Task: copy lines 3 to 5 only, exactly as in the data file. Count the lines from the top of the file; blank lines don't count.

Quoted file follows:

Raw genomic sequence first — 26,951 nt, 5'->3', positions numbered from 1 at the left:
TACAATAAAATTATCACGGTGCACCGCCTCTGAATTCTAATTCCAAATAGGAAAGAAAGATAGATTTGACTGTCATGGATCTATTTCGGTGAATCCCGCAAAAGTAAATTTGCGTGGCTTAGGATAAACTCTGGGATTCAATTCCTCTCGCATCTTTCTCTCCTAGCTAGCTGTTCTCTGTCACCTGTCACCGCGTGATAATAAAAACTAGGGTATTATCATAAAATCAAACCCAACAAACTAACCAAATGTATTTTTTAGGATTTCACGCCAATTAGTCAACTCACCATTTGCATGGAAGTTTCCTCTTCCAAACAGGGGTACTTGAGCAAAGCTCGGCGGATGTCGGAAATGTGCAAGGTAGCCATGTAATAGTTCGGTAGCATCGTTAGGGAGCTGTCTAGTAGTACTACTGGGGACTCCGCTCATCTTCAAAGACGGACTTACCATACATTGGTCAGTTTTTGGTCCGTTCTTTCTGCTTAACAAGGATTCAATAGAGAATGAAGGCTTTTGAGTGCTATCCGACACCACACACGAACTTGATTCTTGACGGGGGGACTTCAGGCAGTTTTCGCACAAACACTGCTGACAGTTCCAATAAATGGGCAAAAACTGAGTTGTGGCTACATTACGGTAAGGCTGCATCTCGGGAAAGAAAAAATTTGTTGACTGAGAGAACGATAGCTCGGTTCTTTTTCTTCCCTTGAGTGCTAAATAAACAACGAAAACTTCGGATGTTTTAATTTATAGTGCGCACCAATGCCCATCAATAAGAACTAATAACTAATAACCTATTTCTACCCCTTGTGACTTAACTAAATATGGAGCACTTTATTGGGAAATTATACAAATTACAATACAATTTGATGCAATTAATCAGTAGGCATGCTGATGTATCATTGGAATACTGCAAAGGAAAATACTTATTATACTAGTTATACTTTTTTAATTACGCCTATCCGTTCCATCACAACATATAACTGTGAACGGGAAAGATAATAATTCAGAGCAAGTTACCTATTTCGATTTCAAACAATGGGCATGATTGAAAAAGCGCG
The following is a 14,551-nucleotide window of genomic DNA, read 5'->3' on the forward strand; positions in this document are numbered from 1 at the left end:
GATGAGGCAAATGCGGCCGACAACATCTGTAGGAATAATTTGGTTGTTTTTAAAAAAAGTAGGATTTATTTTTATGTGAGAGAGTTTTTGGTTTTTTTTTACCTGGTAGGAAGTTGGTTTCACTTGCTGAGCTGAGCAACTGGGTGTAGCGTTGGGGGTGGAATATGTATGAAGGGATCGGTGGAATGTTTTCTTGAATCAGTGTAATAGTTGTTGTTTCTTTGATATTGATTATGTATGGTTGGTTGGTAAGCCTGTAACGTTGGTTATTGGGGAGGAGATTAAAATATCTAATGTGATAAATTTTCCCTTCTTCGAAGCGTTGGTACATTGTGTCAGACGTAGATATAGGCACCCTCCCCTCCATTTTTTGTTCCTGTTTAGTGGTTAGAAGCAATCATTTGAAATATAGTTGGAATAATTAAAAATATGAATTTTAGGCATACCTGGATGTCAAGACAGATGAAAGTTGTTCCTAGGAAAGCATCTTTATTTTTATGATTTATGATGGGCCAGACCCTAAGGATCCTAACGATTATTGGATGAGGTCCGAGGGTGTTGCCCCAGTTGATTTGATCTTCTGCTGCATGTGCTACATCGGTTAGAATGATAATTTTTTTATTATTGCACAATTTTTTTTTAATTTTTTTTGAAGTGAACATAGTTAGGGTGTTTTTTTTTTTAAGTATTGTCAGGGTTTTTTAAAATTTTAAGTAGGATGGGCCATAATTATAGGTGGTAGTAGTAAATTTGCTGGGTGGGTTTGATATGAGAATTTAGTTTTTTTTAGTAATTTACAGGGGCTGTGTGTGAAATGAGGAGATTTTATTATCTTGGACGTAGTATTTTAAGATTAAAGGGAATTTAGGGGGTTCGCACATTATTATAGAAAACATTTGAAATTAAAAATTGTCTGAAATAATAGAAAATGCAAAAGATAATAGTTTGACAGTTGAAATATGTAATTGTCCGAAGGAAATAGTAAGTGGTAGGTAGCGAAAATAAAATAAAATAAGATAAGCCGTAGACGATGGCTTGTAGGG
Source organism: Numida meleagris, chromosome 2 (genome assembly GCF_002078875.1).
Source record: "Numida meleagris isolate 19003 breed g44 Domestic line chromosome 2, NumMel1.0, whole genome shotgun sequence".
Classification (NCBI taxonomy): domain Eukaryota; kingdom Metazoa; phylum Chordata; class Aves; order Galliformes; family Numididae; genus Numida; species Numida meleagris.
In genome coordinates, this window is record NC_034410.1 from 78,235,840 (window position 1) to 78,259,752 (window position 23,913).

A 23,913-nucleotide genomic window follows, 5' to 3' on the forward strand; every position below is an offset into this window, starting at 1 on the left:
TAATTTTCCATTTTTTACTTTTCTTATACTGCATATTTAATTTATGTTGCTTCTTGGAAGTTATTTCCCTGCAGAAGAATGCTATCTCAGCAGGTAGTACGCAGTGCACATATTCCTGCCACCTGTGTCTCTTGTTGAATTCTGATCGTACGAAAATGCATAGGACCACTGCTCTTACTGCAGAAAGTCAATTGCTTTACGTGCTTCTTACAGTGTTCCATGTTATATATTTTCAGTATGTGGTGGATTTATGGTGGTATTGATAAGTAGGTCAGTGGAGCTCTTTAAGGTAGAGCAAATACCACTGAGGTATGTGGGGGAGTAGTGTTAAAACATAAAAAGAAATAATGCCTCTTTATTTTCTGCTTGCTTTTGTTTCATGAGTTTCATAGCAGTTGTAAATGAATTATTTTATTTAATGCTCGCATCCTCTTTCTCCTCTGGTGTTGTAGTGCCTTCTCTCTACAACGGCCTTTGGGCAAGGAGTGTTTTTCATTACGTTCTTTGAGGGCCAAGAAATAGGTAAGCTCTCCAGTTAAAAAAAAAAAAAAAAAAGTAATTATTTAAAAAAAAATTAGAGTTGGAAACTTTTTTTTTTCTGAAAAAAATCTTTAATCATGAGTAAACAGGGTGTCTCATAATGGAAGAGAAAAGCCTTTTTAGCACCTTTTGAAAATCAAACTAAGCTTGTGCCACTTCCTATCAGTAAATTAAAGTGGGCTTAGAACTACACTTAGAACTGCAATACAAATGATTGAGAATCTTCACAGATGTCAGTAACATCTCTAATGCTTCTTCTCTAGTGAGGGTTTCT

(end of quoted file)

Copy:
The following is a 14,551-nucleotide window of genomic DNA, read 5'->3' on the forward strand; positions in this document are numbered from 1 at the left end:
GATGAGGCAAATGCGGCCGACAACATCTGTAGGAATAATTTGGTTGTTTTTAAAAAAAGTAGGATTTATTTTTATGTGAGAGAGTTTTTGGTTTTTTTTTACCTGGTAGGAAGTTGGTTTCACTTGCTGAGCTGAGCAACTGGGTGTAGCGTTGGGGGTGGAATATGTATGAAGGGATCGGTGGAATGTTTTCTTGAATCAGTGTAATAGTTGTTGTTTCTTTGATATTGATTATGTATGGTTGGTTGGTAAGCCTGTAACGTTGGTTATTGGGGAGGAGATTAAAATATCTAATGTGATAAATTTTCCCTTCTTCGAAGCGTTGGTACATTGTGTCAGACGTAGATATAGGCACCCTCCCCTCCATTTTTTGTTCCTGTTTAGTGGTTAGAAGCAATCATTTGAAATATAGTTGGAATAATTAAAAATATGAATTTTAGGCATACCTGGATGTCAAGACAGATGAAAGTTGTTCCTAGGAAAGCATCTTTATTTTTATGATTTATGATGGGCCAGACCCTAAGGATCCTAACGATTATTGGATGAGGTCCGAGGGTGTTGCCCCAGTTGATTTGATCTTCTGCTGCATGTGCTACATCGGTTAGAATGATAATTTTTTTATTATTGCACAATTTTTTTTTAATTTTTTTTGAAGTGAACATAGTTAGGGTGTTTTTTTTTTTAAGTATTGTCAGGGTTTTTTAAAATTTTAAGTAGGATGGGCCATAATTATAGGTGGTAGTAGTAAATTTGCTGGGTGGGTTTGATATGAGAATTTAGTTTTTTTTAGTAATTTACAGGGGCTGTGTGTGAAATGAGGAGATTTTATTATCTTGGACGTAGTATTTTAAGATTAAAGGGAATTTAGGGGGTTCGCACATTATTATAGAAAACATTTGAAATTAAAAATTGTCTGAAATAATAGAAAATGCAAAAGATAATAGTTTGACAGTTGAAATATGTAATTGTCCGAAGGAAATAGTAAGTGGTAGGTAGCGAAAATAAAATAAAATAAGATAAGCCGTAGACGATGGCTTGTAGGG
Source organism: Numida meleagris, chromosome 2 (genome assembly GCF_002078875.1).